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Bring It, Bose: Noise-Canceling Car Interiors

No, Bose can not shut up your screaming kids. But it may start making all of our interiors quieter.

By Clifford Atiyeh May 3, 2012 3:20AM

Bose noise cancellation graph (c) BoseBose has stamped its italicized name nearly everywhere. If you’re a churchgoer, the minister is likely booming a sermon over Bose speakers. If you’re reading this article on the toilet in a nice hotel restroom, you’re probably hearing XM Watercolors from a Bose ceiling unit.

In cars, Bose systems are so commonplace -- they’re on offer from 20 different brands, from Mazda to Maybach -- that the idea of a high-end stereo isn’t so special anymore. In the early 1980s, when some of the first Bose car-audio systems debuted on Cadillacs and the Corvette, good factory sound didn’t exist. You had to rip everything out, go to Circuit City and slam the car with huge subs and tacky head units. Now that automakers realize car buyers will pay hundreds, if not thousands, for premium sound, we have car audiophiles arguing whether a Burmester is better than a Bowers & Wilkins or a Bang & Olufsen. We can also choose from Mark Levinson, ELS, Harman Kardon, Infinity and Shaker systems.

But while Bose has plenty of competition, the company’s most promising advances have nothing to do with reproducing sweet music. It’s silencing the nasty vibrations from today’s engine-bogging transmissions and making engines sound better, all through smart electronics built into the stereo. I asked John Pelliccio, manager of technical product marketing for Bose Automotive, about where these technologies are headed.

Noise cancellation , a feature Bose helped to pioneer for commercial pilots in the late 1980s, is now entering the car interior. Cadillac will offer Bose active noise cancellation on the upcoming ATS and XTS sedans, as will Buick on the compact Encore. The idea is to place microphones throughout the cabin, listen for offending frequencies and then play back those unwanted sounds – inverted – through the stereo speakers. The graph, pictured above from Bose, shows decibels over an rpm range of 1,000 to 5,000; noise cancellation, when switched on, is shown in blue.

General Motors adapted its own system on 4-cylinder models of the current Chevrolet Equinox in order to block the booming vibrations normally heard when the engine stays at low revs. I recently tested a 2012 Volkswagen Tiguan and Range Rover Evoque, and trust me, those “booms” still haunt my eardrums.

While I’m not convinced until I hear a “before and after” test on the same car, active noise cancellation looks to be the easiest shortcut to improve NVH (industry-speak for noise, vibration and harshness). It’ll become a cheaper way to develop quieter, potentially more fuel-efficient cars -- sound-deadening material and acoustic glass add considerable weight and cost -- that can be added at any point in development without requiring a total redesign. Plus, as more automakers shift to direct injection (a noisier, high-pressure fuel line), auto start/stop (which tends to cause low-frequency shuddering) and even diesel engines (which clatter at idle), noise cancellation will be sorely needed.

Says Pelliccio: “If you fine-tuned the insulation and pipes and valves and all these other things -- if you fine-tuned the engine to sound a certain way -- and the CEO hops in the car and says ‘You know, I’m not crazy about the way it sounds, can you change it?’ You can’t, without a lot more engineering and a lot more time. ”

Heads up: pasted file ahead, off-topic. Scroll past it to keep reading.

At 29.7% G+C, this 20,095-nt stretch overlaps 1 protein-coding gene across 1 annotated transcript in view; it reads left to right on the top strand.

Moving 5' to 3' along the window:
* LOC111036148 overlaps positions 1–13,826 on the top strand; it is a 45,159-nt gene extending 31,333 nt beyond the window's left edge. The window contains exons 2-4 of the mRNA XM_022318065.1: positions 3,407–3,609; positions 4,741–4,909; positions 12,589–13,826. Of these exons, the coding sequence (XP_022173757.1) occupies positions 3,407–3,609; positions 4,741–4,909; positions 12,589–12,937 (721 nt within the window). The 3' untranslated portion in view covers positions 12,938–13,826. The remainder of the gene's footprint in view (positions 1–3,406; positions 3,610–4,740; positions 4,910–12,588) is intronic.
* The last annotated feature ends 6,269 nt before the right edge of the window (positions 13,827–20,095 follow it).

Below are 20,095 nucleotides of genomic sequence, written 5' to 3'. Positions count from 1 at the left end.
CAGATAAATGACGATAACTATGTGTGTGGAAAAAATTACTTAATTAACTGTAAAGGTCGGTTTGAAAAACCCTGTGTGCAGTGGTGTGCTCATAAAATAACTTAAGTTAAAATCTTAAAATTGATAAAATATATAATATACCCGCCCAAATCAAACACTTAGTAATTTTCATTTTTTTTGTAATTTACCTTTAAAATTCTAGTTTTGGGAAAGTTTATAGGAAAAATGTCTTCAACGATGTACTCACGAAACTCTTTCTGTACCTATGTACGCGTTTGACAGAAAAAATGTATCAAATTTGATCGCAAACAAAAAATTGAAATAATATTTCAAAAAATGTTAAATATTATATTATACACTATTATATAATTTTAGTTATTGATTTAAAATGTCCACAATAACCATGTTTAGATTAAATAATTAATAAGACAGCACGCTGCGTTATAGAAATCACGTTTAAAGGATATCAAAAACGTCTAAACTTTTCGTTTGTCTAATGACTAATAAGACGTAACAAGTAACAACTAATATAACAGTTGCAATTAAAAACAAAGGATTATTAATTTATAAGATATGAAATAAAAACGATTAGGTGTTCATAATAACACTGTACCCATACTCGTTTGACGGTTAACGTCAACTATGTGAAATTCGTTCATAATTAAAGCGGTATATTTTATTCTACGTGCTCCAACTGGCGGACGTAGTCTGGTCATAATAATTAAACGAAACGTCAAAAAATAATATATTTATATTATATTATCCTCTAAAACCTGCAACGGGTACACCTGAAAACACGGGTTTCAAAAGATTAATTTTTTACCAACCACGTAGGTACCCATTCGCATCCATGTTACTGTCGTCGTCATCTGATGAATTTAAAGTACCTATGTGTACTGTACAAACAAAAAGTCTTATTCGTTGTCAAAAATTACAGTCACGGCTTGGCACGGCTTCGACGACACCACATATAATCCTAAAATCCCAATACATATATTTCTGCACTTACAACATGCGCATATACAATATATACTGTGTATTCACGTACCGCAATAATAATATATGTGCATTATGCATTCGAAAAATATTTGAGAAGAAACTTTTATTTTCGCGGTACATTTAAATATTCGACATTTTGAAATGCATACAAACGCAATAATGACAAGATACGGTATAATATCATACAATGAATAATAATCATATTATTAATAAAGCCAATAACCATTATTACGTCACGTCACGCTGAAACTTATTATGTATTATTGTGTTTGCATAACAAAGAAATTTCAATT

How much time would the Bose process take? Pelliccio estimates an automaker’s NVH team could target and fix the bad sounds in a matter of “hours or days versus weeks or months.” Better still, Bose will sell its noise-cancellation feature to work with any automaker’s audio system, with or without Bose speakers. The company would not say what other automakers, other than GM, were interested in the technology. 

Bose has also been treading -- very cautiously, after the controversial music of the new BMW M5 -- with “sound enhancement,” which is essentially noise cancellation in reverse. In the M5, BMW found its interior too insulated and the twin turbos so muffling that a recording of the engine’s exterior sound plays through the stereo, synced with actual revs. Other automakers must be watching BMW’s experiment, too. So far, Bose says it has no takers for this system.

“We’re offering the [automakers] tools that they can use to be able to change their engine sound, but we’re very careful about not offering specific engine sounds,” Pelliccio said.

Then again, trusty, old-fashioned piping seems to do the trick quite well. Porsche built a “sound symposer” for the new 911, which channels engine music through the interior with an actual pipe connected to the intakes. Electronically controlled muffler baffles, organ-style vents that open the exhaust pipes at higher revs, expel glorious noise like on the Corvette. Or, you can enjoy the resonator pipe Ford built into the Mustang GT.

But making nice noise is easy. All you have to do is roll down the windows in a tunnel and floor the throttle. To filter unwanted noise, well, that's easy, too. I’m going to try driving with my Audio-Technica QuietPoint headphones. We can’t all afford Bose, OK?

Clifford Atiyeh has spent his entire life driving and riding in cars he doesn't own. He was raised in Volvos and has grown to love fast, irresponsible vehicles of all kinds. He lives in Boston, is a member of the New England Motor Press Association, and has reported for The Boston Globe, Car and Driver, Popular Mechanics and The Times of London.

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